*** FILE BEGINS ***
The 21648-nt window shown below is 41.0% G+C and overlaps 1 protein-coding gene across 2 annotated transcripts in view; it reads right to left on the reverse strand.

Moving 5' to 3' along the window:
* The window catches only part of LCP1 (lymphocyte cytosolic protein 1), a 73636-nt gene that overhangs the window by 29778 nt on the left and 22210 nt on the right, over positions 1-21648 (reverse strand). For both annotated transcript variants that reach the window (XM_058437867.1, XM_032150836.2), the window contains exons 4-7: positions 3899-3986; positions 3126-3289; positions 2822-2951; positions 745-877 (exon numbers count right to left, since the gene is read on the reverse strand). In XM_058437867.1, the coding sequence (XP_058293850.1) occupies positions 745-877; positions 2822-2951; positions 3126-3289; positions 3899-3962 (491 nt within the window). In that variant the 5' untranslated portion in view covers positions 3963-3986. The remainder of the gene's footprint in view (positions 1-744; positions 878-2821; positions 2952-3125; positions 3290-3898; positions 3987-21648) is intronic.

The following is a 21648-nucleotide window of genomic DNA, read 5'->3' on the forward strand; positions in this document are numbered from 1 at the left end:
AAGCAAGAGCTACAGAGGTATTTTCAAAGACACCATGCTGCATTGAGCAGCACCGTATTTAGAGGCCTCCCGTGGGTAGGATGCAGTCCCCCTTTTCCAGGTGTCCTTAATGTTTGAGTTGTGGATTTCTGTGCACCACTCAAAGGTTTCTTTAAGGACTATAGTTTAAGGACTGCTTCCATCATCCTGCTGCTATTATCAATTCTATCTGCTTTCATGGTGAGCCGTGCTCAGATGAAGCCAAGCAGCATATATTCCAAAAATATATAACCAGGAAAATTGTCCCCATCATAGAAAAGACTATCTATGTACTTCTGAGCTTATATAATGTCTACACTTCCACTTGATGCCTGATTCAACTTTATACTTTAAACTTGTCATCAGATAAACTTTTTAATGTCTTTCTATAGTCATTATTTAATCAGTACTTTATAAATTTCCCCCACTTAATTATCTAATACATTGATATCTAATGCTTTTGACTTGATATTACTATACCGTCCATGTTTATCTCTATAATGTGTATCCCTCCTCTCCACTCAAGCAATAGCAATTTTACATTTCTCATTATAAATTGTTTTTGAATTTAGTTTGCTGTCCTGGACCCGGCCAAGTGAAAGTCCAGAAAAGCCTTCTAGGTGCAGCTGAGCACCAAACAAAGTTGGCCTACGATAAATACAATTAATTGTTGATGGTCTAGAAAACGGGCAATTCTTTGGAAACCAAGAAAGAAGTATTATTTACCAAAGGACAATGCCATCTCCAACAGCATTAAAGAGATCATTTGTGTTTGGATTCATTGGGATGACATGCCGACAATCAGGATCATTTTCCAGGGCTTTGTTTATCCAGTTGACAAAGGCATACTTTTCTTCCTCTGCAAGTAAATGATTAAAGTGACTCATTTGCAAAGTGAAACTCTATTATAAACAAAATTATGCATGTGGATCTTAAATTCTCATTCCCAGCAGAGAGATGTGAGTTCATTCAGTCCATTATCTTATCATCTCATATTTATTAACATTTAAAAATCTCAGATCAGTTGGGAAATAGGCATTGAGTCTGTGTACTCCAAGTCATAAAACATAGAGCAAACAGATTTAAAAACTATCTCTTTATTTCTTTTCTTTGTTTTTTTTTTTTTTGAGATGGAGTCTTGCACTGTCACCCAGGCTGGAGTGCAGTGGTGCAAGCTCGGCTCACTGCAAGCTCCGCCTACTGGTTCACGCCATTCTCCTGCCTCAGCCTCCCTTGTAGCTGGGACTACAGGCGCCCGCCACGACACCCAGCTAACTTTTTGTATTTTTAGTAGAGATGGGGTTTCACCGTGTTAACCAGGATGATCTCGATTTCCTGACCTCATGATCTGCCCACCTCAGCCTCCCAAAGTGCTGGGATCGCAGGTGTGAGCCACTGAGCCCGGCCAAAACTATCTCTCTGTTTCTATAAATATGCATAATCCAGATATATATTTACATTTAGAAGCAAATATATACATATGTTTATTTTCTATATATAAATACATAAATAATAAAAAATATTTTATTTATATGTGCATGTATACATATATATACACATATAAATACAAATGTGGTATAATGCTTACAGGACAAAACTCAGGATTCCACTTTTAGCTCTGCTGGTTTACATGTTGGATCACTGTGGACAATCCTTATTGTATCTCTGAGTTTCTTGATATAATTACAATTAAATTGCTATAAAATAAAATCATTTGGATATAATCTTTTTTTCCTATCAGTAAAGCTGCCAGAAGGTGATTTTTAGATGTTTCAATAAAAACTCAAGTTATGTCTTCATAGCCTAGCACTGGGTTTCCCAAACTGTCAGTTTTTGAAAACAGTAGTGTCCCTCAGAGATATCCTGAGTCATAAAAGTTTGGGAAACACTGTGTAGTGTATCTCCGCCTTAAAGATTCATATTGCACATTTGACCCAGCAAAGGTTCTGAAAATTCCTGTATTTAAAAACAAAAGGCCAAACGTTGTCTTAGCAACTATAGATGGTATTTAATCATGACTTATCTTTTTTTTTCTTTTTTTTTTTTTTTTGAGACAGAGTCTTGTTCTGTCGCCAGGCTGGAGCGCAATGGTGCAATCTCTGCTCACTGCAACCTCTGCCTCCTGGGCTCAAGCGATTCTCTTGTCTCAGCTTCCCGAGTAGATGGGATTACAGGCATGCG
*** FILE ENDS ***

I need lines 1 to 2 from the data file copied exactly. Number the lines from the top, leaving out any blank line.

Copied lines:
The 21648-nt window shown below is 41.0% G+C and overlaps 1 protein-coding gene across 2 annotated transcripts in view; it reads right to left on the reverse strand.

Moving 5' to 3' along the window: